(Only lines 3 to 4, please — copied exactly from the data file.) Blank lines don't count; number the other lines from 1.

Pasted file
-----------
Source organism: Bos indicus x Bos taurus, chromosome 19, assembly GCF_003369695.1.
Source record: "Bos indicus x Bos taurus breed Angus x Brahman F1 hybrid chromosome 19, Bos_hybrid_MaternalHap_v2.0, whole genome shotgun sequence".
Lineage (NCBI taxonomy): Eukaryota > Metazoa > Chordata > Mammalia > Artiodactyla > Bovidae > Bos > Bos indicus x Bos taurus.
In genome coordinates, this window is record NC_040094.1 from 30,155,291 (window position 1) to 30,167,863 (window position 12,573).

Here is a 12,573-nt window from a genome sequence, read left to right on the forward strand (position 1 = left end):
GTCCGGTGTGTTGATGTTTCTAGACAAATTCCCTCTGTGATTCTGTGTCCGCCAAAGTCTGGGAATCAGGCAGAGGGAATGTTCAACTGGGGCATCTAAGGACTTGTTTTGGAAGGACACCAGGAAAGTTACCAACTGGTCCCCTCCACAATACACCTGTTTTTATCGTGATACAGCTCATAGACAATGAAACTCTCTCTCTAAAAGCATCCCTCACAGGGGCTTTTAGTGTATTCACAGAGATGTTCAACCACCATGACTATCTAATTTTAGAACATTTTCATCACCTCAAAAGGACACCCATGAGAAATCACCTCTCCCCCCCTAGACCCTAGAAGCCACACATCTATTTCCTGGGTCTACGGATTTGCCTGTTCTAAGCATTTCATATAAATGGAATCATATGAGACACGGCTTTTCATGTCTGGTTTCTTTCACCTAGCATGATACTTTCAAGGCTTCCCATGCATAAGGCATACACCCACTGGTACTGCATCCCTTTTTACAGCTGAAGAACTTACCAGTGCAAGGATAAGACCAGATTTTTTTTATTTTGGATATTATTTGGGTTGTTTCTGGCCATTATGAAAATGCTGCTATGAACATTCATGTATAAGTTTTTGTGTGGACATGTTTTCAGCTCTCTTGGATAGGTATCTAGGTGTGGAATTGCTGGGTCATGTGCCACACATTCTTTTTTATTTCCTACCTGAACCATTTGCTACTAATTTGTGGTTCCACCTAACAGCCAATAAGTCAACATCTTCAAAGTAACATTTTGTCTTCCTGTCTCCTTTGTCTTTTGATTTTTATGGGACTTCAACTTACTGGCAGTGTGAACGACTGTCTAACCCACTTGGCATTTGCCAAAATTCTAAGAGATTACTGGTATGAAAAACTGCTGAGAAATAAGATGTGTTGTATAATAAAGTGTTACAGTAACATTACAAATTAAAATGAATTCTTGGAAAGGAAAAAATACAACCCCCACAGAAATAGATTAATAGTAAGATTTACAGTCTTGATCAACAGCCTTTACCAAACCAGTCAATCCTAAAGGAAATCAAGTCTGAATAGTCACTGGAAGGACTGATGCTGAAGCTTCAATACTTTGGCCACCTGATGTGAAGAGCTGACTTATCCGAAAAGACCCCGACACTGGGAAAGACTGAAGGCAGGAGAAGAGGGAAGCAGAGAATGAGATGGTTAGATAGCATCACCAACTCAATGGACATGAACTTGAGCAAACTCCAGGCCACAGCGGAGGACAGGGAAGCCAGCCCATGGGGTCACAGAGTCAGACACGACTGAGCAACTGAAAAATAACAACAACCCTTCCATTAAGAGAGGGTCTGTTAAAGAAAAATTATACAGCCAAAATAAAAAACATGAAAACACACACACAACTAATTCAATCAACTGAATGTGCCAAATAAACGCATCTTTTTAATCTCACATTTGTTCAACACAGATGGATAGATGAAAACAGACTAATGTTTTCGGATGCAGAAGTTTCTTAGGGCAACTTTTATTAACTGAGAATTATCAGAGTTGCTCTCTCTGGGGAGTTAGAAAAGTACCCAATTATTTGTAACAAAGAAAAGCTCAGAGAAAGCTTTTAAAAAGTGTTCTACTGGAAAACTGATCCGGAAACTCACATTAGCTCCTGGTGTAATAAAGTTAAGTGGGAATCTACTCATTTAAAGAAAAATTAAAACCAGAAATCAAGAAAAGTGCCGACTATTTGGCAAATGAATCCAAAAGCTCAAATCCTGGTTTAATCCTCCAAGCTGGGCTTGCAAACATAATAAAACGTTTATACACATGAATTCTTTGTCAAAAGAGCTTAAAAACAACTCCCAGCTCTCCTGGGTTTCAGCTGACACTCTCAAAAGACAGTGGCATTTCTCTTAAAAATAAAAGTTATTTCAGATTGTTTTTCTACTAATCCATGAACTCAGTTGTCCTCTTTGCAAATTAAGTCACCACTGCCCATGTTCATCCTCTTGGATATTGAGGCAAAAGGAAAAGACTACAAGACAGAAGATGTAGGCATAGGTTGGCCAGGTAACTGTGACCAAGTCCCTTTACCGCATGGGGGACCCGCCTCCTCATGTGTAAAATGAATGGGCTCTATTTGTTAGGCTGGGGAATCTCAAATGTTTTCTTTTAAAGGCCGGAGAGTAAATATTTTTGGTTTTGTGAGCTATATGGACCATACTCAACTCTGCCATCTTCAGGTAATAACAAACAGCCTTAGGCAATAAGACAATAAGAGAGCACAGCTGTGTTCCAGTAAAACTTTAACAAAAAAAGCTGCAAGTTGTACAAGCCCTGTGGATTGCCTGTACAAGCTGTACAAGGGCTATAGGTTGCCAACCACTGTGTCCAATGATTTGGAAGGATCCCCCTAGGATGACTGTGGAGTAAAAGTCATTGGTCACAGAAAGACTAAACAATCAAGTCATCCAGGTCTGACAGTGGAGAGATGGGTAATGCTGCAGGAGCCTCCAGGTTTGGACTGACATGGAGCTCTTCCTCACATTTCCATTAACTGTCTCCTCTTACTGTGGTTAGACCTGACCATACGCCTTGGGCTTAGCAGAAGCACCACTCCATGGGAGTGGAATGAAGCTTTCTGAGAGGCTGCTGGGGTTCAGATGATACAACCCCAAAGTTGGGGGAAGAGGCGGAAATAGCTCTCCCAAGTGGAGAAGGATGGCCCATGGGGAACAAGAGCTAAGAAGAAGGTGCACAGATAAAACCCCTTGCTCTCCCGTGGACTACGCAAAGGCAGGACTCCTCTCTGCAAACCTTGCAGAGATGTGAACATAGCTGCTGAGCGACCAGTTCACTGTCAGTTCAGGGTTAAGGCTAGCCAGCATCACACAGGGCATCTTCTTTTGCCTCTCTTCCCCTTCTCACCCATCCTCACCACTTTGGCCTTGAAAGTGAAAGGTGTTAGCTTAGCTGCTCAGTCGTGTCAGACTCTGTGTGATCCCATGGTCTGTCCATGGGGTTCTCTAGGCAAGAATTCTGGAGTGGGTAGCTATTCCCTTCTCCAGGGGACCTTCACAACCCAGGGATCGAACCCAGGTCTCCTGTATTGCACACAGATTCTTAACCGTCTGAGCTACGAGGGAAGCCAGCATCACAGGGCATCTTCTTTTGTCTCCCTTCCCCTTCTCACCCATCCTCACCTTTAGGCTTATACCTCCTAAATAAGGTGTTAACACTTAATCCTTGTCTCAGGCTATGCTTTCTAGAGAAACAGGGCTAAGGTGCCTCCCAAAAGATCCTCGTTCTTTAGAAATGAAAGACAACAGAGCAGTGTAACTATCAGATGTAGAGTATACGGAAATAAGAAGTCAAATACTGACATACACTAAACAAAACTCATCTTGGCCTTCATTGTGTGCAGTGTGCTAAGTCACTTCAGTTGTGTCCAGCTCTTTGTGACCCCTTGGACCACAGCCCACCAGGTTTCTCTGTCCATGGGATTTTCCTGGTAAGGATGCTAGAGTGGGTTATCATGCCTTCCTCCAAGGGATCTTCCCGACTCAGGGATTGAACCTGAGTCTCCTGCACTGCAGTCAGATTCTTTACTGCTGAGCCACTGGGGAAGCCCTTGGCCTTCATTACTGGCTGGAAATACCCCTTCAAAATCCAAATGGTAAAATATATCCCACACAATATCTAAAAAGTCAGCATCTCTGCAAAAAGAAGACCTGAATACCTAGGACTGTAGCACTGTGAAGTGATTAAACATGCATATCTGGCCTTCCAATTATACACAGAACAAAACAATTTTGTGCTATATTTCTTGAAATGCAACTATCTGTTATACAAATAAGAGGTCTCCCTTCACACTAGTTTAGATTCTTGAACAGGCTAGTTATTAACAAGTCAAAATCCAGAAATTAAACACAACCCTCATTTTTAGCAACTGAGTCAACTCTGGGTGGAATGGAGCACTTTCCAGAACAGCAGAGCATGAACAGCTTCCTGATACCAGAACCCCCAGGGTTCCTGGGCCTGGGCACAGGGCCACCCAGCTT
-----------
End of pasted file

Lineage (NCBI taxonomy): Eukaryota > Metazoa > Chordata > Mammalia > Artiodactyla > Bovidae > Bos > Bos indicus x Bos taurus.
In genome coordinates, this window is record NC_040094.1 from 30,155,291 (window position 1) to 30,167,863 (window position 12,573).